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It felt like a "royal wedding," said one same-sex couple as they left Seattle City Hall Sunday.
They were met by hundreds of supporters who lined the stairs and streets to congratulate some of the first gay and lesbian couples to get married in Washington state.
"Everyone is really happy and excited," said Laura DeMarco, who handed newlyweds pink and yellow roses as they came outside. "People are blowing bubbles, there are bells and everyone's smiling. Everyone is just really happy to be here and to watch these people get married today."
City Hall hosted 140 weddings Sunday.
Sixteen judges volunteered their time and performed ceremonies from 10 a.m. to 5 p.m. in the grand lobby, which was bustling in preparation for the event early in the morning.
Volunteers rushed to put final touches on a reception area and five alters, which were decorated and designed by local artists Jennifer Zeyl and Celeste Cooning.
Each ceremony lasted roughly 15 minutes.
Keith Bacon and Corianton Hale, who have been together for six years, struggled to hold back tears as they read their vows to each other.
"We're elated, excited, and super-proud," Hale said afterward.
The couple was congratulated by Seattle Mayor Mike McGinn, whose wife was also present and burst into tears as Hale and Bacon were pronounced "husband and husband."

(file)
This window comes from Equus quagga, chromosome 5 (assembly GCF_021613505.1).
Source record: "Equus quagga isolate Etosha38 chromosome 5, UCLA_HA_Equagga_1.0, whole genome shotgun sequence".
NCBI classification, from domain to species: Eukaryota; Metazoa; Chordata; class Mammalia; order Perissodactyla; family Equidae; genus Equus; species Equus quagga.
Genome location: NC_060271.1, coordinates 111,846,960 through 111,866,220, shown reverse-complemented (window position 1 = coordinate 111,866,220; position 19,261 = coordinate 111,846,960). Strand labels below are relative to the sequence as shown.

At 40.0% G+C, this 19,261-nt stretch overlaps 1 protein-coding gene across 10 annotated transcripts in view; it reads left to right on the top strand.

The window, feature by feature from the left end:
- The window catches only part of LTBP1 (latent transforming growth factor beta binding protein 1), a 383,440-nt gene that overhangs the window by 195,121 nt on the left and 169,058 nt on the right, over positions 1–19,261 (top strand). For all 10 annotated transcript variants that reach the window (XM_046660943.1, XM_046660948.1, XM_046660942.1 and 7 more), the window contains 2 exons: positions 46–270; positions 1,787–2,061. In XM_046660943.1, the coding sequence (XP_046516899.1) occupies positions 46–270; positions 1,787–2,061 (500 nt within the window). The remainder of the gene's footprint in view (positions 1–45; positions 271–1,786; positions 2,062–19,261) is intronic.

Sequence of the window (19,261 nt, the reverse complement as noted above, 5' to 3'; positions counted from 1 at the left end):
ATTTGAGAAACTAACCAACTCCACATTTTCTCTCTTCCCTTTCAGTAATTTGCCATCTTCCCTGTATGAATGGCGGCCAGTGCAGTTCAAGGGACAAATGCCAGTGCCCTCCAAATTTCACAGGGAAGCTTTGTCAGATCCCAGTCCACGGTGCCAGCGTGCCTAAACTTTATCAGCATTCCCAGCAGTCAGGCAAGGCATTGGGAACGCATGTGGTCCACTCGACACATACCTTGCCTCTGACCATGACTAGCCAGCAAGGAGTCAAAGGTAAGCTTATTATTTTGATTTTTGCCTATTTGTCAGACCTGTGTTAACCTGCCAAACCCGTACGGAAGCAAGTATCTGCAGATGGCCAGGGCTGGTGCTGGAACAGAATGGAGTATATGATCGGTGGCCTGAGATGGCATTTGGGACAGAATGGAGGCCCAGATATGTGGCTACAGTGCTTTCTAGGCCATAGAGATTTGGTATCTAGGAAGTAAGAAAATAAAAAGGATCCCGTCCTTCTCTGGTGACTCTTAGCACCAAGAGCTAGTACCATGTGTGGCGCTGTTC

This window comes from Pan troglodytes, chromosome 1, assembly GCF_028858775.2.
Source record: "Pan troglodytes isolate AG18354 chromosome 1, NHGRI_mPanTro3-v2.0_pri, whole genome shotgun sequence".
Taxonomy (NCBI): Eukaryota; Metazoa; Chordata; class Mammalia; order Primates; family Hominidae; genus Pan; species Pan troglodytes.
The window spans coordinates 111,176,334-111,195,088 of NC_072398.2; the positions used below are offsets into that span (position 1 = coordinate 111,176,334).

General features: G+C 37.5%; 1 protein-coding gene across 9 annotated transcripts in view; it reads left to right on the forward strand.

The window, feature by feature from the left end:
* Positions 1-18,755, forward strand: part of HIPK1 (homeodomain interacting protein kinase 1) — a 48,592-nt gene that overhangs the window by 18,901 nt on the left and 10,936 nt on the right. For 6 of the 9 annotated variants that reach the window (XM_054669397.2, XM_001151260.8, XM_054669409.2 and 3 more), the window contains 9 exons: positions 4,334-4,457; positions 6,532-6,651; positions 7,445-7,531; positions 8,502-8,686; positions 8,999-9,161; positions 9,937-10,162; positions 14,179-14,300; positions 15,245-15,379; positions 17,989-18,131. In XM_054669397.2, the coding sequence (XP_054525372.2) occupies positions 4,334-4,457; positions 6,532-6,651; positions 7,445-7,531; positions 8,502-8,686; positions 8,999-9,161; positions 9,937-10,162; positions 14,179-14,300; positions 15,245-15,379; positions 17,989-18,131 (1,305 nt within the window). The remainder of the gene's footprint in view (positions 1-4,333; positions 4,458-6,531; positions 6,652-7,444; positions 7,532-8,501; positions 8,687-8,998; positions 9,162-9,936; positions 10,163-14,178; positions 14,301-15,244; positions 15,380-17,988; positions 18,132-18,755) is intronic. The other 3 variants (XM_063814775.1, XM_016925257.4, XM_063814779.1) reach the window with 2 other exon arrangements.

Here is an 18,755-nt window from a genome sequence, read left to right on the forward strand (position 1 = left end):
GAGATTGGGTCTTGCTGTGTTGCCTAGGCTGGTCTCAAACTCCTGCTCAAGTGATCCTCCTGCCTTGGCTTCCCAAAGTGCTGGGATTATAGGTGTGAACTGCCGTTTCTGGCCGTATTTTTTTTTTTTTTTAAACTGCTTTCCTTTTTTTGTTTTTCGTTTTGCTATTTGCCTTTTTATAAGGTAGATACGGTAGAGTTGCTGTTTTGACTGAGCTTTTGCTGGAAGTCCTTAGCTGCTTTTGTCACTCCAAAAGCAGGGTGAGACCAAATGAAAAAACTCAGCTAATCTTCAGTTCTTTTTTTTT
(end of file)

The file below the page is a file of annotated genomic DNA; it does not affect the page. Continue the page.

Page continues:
"We're a stronger city when people can marry who they want and be who they are," Mayor McGinn told reporters.
He declared Sunday "Marriage Equality Day" in the city of Seattle.
Crowds gathered on City Hall's Fourth Avenue Plaza and enjoyed food trucks and coffee throughout the afternoon. For those who could not attend, the city offered a live stream of the event, photos and personal stories in the Seattle blog, and Twitter updates with the hashtag: #MEdayWA.
A large public reception was planned at the Paramount Theatre from 6 p.m. to 10 p.m.
On Wednesday, Gov. Chris Gregoire signed into law a measure legalizing same-sex marriage in Washington state. The law took effect Thursday. King County and Thurston County opened their auditors' offices shortly after midnight Wednesday to accommodate those who wanted to be among the first to get their licenses.
Because the state has a three-day waiting period, couples had to wait until Sunday to get married.
The law does not require religious organizations or churches to perform marriages, and will not subject churches to penalties if they don't marry gay or lesbian couples.
Married same-sex couples will still be denied access to federal pensions, health insurance and other government benefits available to heterosexual couples because the 1996 federal Defense of Marriage Act, known as DOMA, bars federal recognition of gay unions.
The U.S. Supreme Court on Friday said it will take up gay marriage sometime during the current term. Several pending cases challenge the federal benefit provision of DOMA, and a separate appeal asks the justices to decide whether federal courts were correct in striking down California's Proposition 8, the amendment that outlawed gay marriage after it had been approved by courts in the nation's largest state.
The Associated Press contributed to this report.
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